Trash on your Philly block: How you - and the city - can get rid of it

Sanitation enforcement officers investigate when residents complain to the city’s 311 hotline about trash. In this photo from October 2017, supervisor Willie Hamilton inspects a pile of trash along the 3200 block of Jasper Street in Kensington.

Our city has long struggled with trash, and sometimes it’s hard to tell who’s responsible for cleaning it up.

Maybe it’s a dirty mattress left on the sidewalk. Or garbage collecting in storm drains, or the vacant lot nearby. Or trash bags someone dumped outside your home.

Here are some basic answers about what you and the city can do:

What am I responsible for cleaning up?

  • The sidewalk in front of your property — even if someone else left trash there.
  • Your driveway and alley.

What is the city responsible for?

  • Weekly curbside trash and recyclables pickup on your street.

Why doesn’t Philadelphia have street cleaning?

  • The city occasionally sweeps commercial corridors, where some (but not most) residents live. Other blocks are not swept. Prior to budget cuts in 2009, trucks swept every city block weekly.
  • Bringing that service back would cost $5.2 million annually and require a one-time $12 million purchase of equipment, the Streets Department estimates. Mayor Kenney has said he’s hesitant to resurrect citywide sweeping because it would require residents to temporarily move their cars.

What can I report to the city, and how do I report it?

  • You can report pretty much any trash-related issue: illegal dumping, litter covering your block or storm drains, people leaving trash out too early, garbage overflowing on someone’s property. The Streets Department typically sends out an investigator, known as a SWEEP officer, to issue a warning or a ticket. Depending on the size of the mess and whether it’s on public or private property, a team of workers may be dispatched to clean it up.
  • You can also report a trashy vacant lot. A separate agency, CLIP, will issue a violation notice to the lot’s owner — despite being vacant, many properties are still privately owned. If that doesn’t work, the city will perform the cleanup and bill the owner. This process can take several months.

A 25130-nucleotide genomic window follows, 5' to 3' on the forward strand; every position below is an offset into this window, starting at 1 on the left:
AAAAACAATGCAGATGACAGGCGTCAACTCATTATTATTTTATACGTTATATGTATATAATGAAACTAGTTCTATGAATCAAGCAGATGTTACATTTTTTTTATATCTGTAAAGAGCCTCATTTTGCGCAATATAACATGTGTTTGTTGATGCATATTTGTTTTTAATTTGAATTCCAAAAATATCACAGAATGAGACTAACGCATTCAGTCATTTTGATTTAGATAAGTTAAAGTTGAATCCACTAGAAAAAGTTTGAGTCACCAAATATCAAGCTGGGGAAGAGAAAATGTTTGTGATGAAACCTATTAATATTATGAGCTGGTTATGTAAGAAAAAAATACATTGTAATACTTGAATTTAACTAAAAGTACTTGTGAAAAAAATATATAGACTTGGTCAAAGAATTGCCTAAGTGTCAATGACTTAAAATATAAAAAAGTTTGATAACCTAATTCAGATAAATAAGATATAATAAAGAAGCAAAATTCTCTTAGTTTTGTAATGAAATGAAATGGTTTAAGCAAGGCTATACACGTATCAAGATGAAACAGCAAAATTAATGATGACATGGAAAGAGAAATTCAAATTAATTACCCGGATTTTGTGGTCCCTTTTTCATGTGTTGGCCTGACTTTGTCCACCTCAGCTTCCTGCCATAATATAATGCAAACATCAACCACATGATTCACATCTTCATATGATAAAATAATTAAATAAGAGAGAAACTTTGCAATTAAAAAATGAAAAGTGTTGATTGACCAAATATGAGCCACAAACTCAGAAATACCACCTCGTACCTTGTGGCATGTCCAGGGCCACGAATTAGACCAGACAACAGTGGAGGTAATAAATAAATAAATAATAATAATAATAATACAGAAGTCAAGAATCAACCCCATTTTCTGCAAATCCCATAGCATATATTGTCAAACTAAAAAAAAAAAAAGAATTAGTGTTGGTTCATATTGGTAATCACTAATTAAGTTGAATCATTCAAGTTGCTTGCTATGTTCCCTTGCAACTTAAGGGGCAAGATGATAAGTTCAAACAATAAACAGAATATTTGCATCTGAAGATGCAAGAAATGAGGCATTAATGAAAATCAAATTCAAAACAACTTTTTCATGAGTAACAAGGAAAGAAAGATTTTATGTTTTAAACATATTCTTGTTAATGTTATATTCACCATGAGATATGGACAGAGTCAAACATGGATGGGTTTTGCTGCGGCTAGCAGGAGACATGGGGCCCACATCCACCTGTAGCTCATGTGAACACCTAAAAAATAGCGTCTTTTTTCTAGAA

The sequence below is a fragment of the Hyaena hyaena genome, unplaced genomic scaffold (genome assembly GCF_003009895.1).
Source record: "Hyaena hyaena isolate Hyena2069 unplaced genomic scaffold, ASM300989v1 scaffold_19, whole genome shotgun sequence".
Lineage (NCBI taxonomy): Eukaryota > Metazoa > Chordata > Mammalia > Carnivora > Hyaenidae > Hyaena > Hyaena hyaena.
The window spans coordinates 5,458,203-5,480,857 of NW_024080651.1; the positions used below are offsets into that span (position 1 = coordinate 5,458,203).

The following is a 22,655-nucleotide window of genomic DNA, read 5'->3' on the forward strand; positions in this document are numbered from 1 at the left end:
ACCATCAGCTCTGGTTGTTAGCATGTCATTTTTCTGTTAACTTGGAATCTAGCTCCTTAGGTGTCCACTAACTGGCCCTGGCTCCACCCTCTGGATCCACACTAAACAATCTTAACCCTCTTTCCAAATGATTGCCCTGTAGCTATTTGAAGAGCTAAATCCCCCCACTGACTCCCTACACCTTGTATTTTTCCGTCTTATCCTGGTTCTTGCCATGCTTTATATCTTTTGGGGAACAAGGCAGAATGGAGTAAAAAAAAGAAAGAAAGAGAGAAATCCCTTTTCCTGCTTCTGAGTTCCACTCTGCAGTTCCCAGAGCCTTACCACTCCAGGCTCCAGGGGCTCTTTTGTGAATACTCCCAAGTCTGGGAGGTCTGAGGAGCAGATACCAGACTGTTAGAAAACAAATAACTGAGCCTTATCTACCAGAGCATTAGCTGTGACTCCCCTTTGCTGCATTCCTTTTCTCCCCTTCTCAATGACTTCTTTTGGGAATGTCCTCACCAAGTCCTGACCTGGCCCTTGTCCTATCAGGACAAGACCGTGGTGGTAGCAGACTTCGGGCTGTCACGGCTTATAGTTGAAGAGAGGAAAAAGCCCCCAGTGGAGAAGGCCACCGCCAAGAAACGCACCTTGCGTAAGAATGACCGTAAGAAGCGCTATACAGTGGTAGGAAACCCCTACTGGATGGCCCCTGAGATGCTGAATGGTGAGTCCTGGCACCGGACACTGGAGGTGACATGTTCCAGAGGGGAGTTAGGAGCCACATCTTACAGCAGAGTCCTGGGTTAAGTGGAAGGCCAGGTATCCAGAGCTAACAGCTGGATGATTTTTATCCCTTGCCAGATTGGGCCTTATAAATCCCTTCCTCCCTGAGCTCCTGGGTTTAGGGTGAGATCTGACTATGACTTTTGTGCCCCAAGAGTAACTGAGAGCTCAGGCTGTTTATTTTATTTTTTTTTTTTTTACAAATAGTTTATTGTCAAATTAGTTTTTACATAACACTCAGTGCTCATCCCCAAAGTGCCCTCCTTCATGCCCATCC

• To report any of these issues, file a complaint to 311 on the iPhone or Android app, or on your desktop. You can also call 311, tweet @philly311, or message them on Facebook. If the problem remains, contact 311 again with your case number and have them elevate the complaint.

How can I get supplies from the city to clean up my block?

  • The Community Partnership Program has more than 2,000 brooms, rakes, shovels, gloves, bags, and other tools that residents can borrow for free — though only for group cleanups, not individual use. How many supplies you receive depends on the number of people involved in the cleanup. The city says the application for supplies takes only a few days to process, meaning you can submit it the same week as your cleanup.
  • Become a block captain. You’ll need signatures from half your neighbors. You can also request a trash can, in the form of a wire basket, for your block. The city will unload the basket on trash pickup day, but if people improperly stuff it with household garbage or larger items before then — as often happens — you’re responsible for removing them.
  • You can check if you have a block captain by visiting cleanphl.org or calling the Philadelphia More Beautiful Committee at 215-685-3981. Unfortunately, even if your block has a captain, the city won’t provide that person’s name. You have to give your contact information, and the city will ask the captain to reach out to you.

I need to get rid of trash or bulky items before pickup day. What should I do?

  • This depends largely on whether you have access to a car. If so, bring the trash to one of the city’s six sanitation convenience centers, open 8 a.m. to 6 p.m. every day except Sundays and holidays. The following items also must be brought to the centers — or be picked up by a private hauler:
      • TVs, computers, and computer-related equipment
      • Appliances such as refrigerators, hot water heaters, stoves, and washing machines
      • Tires
      • Furniture with metal frames (compactable furniture, such as a sofa without metal frames, is still accepted curbside)
      • Unwrapped mattresses and box springs (if you leave them curbside and want them picked up, they must be wrapped in plastic mattress bags).
  • If you can’t access a car or afford a private hauler, your options are limited. The Streets Department is exploring possible solutions, such as picking up large items for a $25 fee or parking a sanitation truck in a neighborhood once a month and allowing residents to bring out their trash.
  • The owners of buildings with 10 or more units must provide a trash container and a recycling container that tenants can use outside of trash pickup day, according to a law passed in 2015. If your building owner is violating this law, report it to 311.

What’s the proper way to leave recyclables on the curb? (A lot of people get this wrong).

Didn’t find an answer to your question? Or have a story about trash on your block? Email us: mboren@phillynews.com or jterruso@phillynews.com.